By Glenn Alderson
VANCOUVER – We met Rudolf Penner on the sixth floor of the Bay, shopping for socks before an umbrella party that he was attending that evening at the Vancouver Art Gallery. The smell of holidays was in the air and he looked suspiciously similar to Santa so we couldn’t resist asking him for a chat about what his life was all about living south of the North Pole. Little did we know we’d be getting a glimpse in to the window of a wonderful man who’s an artist, activist and all around good soul. Penner’s business card reads artist, poet, musician and computer lessons but after our chat we learned he was so much more than all of those things combined. You never know, maybe he actually is Santa.
How long have you been living in Vancouver?
Rudolf Penner: Since 1960, with a brief hiatus in Clearbrook, BC where I played my harmonica for a bunch of cows a few times. Although they didn’t pay me, they honoured me with rapt attention, came running, but always kept chewing their cud.
Has anyone ever told you that you have an uncanny resemblance to Santa?
RP: This is a no brainer. Even the cops think I look like Santa! One pair of them got me last year and thought I was a thief. I’m glad they didn’t get out the cuffs. I’ve got my own cuffs and they’re on my boot tops. Luckily they have hardcore shockproof laptops, which they viewed to determine I was not the thief. They used voice recognition to identify me, I believe. Never asked for I.D. but just asked me to say my name. No, I didn’t say Santa. Apparently a lot of older guys with beards look exactly like me.
Have you ever seriously considered working part-time as a mall Santa over the holiday season?
RP: I was recruited by one local mall, with photos and everything taken, but upon reading the contract, I found it looked like it had been quickly copied and pasted together from the web, so I declined. Santa, in this mall, had to go waltzing thru the mall playing an instrument and singing Christmas carols. His other duties included sitting in a Santa chair and receiving visits from children. The contract, however, specified, that under no circumstance was Santa supposed to touch the kids. I imagined a scenario where a parent would place the young boy on my lap or knee and leave him there, and I would not be able to hold him up.
The other thing that disturbed me about the Santa role is what if I don’t know the toy the child or hipster is asking for? Well, there are Santa schools for that, you know? And they teach you all the ins and outs of being a mall Santa.
One woman at a park gig about eight years ago asked me to get her boyfriend out of jail. I obliged. Yes, I was dressed in a Santa Suit and played up the empathy card quite heavily. It worked!
You mentioned the harmonica. What other instruments do you play?
RP: I play the flute, organ, synthesizer, piano, guitar, and drums. I am surprised, because I can still play all of these items despite having to divide my time. If I have a gig with one instrument, I’ll focus on that for three to eight weeks and seem to be able to get on well. I recently played the UBC organic farm as a busker, joined by a pal named Daniel, on the washtub bass. We made hardly any cash but walked away with armloads of fresh produce and coupons for the farm market there.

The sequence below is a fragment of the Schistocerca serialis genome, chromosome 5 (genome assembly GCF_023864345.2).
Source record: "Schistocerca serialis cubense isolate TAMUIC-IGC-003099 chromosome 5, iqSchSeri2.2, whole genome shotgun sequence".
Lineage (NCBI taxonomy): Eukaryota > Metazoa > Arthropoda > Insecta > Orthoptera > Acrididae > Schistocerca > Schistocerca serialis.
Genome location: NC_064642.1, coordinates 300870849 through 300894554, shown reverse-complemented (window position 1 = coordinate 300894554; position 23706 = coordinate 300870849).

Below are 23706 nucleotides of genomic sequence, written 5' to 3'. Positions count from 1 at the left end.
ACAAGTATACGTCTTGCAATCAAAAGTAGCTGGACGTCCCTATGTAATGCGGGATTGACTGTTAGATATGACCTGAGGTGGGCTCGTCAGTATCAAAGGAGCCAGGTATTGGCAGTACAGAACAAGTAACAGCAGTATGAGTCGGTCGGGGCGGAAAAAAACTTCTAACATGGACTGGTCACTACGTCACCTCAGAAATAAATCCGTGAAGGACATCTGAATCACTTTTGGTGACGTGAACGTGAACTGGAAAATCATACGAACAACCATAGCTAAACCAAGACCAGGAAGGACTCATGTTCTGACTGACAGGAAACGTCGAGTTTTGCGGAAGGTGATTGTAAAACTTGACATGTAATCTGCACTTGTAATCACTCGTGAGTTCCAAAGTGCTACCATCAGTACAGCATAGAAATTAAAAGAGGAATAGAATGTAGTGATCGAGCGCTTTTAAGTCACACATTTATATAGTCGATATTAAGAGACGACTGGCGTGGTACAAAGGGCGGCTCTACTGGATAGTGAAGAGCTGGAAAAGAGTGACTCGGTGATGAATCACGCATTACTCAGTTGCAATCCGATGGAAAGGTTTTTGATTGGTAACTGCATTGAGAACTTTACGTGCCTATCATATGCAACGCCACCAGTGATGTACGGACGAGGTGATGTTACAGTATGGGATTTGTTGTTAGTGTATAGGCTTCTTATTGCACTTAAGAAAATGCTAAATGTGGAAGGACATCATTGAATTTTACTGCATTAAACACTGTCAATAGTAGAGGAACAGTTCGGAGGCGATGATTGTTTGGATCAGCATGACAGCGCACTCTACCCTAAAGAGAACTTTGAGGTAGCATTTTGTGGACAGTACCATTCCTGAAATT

Do you remember the first or one of the more memorable live music shows you saw in Vancouver?
RP: I saw April Wine at the Commodore, some time after 1987. It was incredible. I have often wondered why they never upgraded themselves to a modern stage set-up, but the music was awesome.
What are you listening to right now?
RP: I listen to old rock by accident when I’m surfing online. Other than that I’m just listening to Stripped, a fantastic album by the Rolling Stones. I really like some of the newer bands, but since I seldom listen to the radio, I find it hard to hear them. I went to see the Sheepdogs and Wintersleep at a New Year’s celebration at Canada Place. Thank you Canada for acknowledging Canadian talent. The Sheepdogs are coming to the Commodore on Feb. 16.
What is your favourite thing about the Christmas holidays?
RP: That you’re allowed to dress up your place in all the bells and whistles, baubles and ornaments hanging from wires in your home, visit Christmas tree farms in town, drink Black Russians, eat Halvah and occasionally someone is cheered up just by the fact that they’re in the Christmas spirit or they see me and think of Santy Claus.
What is something you see in Vancouver that makes you particularly excited to call this city home?
RP:I see the acceptance of people from myriad other countries. It is a relief to hear less racism, and we are basically forced to deal with a multi-lingual, multi-ethnic and other-viewed populace. I find the young people in the city are particularly polite to me, and I don’t know why. I attribute it to TV. In the ’90s programs were dialoguing about so many different things that the youth picked up on and seem to have incorporated it into their way of thinking.
What’s one thing you would change about Vancouver?
RP:I would like to see all the developers and real estate sellers in jail. And more creative live music venues that cater to local musicians.
What do you think is one of Vancouver’s best-kept secrets?
RP: The China Cloud (524 Main St.) Wednesdays, 9 p.m. Be there or be oval. It feels like a private nightclub; there you can hear psychedelic rock, folk and jazz and get cheap Bulleit. One of the last underground jazz joints folks.hi how are you